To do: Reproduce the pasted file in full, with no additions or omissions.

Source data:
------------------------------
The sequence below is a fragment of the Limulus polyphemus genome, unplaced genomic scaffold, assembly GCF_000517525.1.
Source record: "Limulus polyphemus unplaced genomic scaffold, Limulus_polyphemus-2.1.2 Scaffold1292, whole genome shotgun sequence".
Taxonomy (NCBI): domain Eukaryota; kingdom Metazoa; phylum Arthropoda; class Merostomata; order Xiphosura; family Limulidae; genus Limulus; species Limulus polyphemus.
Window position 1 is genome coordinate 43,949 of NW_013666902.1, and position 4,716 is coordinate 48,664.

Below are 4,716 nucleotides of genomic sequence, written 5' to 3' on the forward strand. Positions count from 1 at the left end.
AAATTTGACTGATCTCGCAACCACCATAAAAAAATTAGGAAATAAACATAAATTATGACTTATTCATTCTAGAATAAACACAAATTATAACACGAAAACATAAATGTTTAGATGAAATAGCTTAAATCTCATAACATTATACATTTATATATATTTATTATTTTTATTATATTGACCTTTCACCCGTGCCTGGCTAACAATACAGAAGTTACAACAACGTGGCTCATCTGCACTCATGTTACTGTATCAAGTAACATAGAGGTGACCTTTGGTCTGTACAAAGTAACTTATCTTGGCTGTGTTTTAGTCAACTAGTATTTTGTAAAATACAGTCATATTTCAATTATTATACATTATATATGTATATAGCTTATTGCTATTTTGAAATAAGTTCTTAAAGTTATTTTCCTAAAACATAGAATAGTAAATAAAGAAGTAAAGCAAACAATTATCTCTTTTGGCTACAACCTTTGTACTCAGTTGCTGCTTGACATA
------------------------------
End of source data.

The sequence below is a fragment of the Limulus polyphemus genome, unplaced genomic scaffold, assembly GCF_000517525.1.
Source record: "Limulus polyphemus unplaced genomic scaffold, Limulus_polyphemus-2.1.2 Scaffold1292, whole genome shotgun sequence".
Taxonomy (NCBI): domain Eukaryota; kingdom Metazoa; phylum Arthropoda; class Merostomata; order Xiphosura; family Limulidae; genus Limulus; species Limulus polyphemus.
Window position 1 is genome coordinate 43,949 of NW_013666902.1, and position 4,716 is coordinate 48,664.

Below are 4,716 nucleotides of genomic sequence, written 5' to 3' on the forward strand. Positions count from 1 at the left end.
AAATTTGACTGATCTCGCAACCACCATAAAAAAATTAGGAAATAAACATAAATTATGACTTATTCATTCTAGAATAAACACAAATTATAACACGAAAACATAAATGTTTAGATGAAATAGCTTAAATCTCATAACATTATACATTTATATATATTTATTATTTTTATTATATTGACCTTTCACCCGTGCCTGGCTAACAATACAGAAGTTACAACAACGTGGCTCATCTGCACTCATGTTACTGTATCAAGTAACATAGAGGTGACCTTTGGTCTGTACAAAGTAACTTATCTTGGCTGTGTTTTAGTCAACTAGTATTTTGTAAAATACAGTCATATTTCAATTATTATACATTATATATGTATATAGCTTATTGCTATTTTGAAATAAGTTCTTAAAGTTATTTTCCTAAAACATAGAATAGTAAATAAAGAAGTAAAGCAAACAATTATCTCTTTTGGCTACAACCTTTGTACTCAGTTGCTGCTTGACATA